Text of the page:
temperament) is a type of tempered tuning
described in twentieth-century music theory
. The term is modelled on the German word wohltemperiert
which appears in the title of J.S. Bach's
famous composition, Well-Tempered Clavier
. The phrase wohl temperiert
also occurs in the works of Bach's predecessor, the organ tuner and music theorist Andreas Werckmeister
"Well tempered" means that the twelve notes per octave
of the standard keyboard are tuned in such a way that it is possible to play music in most major or minor keys
and it will not sound perceptibly out of tune. In most tuning systems used before 1700, one or more intervals on the twelve-note keyboard were so far from any pure interval that they were unusable in harmony
and were called a "wolf
". Until about 1650 the most common keyboard temperament was quarter-comma meantone
, in which the fifths were narrowed to the extent that they were just usable, and would thereby produce "good" (note: not "perfect") thirds. The syntonic comma
was distributed between four intervals, with most of the comma accommodated in the G to E diminished sixth, which expands to nearly a minor sixth. It is this interval that is usually called the "wolf", because it is so far out of consonance. The term "mean tone" refers to the mathematical averaging of thirds, in which the middle note (for example the D between C and E) is in the "mean" position between the notes making the third. Another example of this is equal temperament
(which is actually 12th comma mean tone if seen in the perspective as to how to divide the comma between the fifths.)
The wolf was not a problem if music was played in a small number of keys (or to be more precise, transposed modes) with few accidentals, but it prevented players from transposing and modulating freely. Some instrument-makers sought to remedy the problem by introducing more than twelve notes per octave, producing enharmonic keyboards which could provide, for example, a D and an E with different pitches so that the thirds B–D and E–G could both be euphonious.
However, Werckmeister realised that these "subsemitonia", as he called them, were unnecessary, and even counterproductive in music with chromatic progressions and extensive modulations. He described a series of tunings where enharmonic notes had the same pitch: in other words, the same note was used as both (say) E and D, thereby "bringing the keyboard into the form of a circle". This refers to the fact that the notes or keys may be arranged in a circle of fifths and it is possible to modulate from one key to another unrestrictedly.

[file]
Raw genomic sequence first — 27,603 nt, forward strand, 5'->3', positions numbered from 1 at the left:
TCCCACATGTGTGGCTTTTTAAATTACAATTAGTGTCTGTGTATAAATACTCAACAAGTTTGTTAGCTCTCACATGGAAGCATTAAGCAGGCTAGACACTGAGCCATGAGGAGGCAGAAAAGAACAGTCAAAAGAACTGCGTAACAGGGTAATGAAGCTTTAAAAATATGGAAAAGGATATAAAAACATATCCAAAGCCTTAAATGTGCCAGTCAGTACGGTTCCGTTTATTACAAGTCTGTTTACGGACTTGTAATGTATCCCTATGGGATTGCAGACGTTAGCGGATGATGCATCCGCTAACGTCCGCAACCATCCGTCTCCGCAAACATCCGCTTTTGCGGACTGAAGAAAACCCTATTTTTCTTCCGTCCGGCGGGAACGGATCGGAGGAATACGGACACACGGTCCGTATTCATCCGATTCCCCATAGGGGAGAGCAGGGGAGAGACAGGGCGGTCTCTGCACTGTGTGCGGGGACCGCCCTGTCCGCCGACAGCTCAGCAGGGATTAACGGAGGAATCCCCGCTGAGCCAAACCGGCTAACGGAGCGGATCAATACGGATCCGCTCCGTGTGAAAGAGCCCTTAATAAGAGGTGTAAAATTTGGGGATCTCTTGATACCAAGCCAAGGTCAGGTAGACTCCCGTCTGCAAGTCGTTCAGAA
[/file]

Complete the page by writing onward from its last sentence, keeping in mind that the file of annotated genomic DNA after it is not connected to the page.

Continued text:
The term "well temperament" usually means some sort of irregular temperament
in which the tempered fifths
are of different sizes but no key has very impure intervals. Historical irregular temperaments usually have the narrowest fifths between the diatonic
notes ("naturals") producing purer thirds, and wider fifths among the chromatic notes ("sharps and flats"). Each key then has a slightly different intonation, hence different keys have distinct characters. Such "key-color
" was an essential part of much eighteenth- and nineteenth-century music and was described in treatises of the period.
The first circular temperament was described by the organist Arnolt Schlick in the early sixteenth century, but "well temperaments" did not become widely used until the baroque period. They persisted through the classical period, and even survived into the late nineteenth century in some areas.
There are many well temperament schemes, some nearer meantone temperament, others nearer equal temperament. Although such tunings have no wolf fifth, keys with many sharps or flats still do not sound very well in tune (due to their thirds), and can only be used fleetingly. Some theorists have sought to define "well temperament" more narrowly to exclude fifths wider than pure, which rules out many such schemes.
Some well-known well temperaments go by the following names:
The contemporary composer Douglas Leedy has written several works for harpsichord or organ in which the use of a well temperament is required.
- Herbert Kelletat (Prof.): Zur musikalischen Temperatur (Edition Merseburger). Deel I. Johann Sebastian Bach und seine Zeit (ISBN 3-87537-156-9); Deel II. Wiener Klassik (ISBN 3-87537-187-9); Deel III. Franz Schubert (ISBN 3-87537-239-5).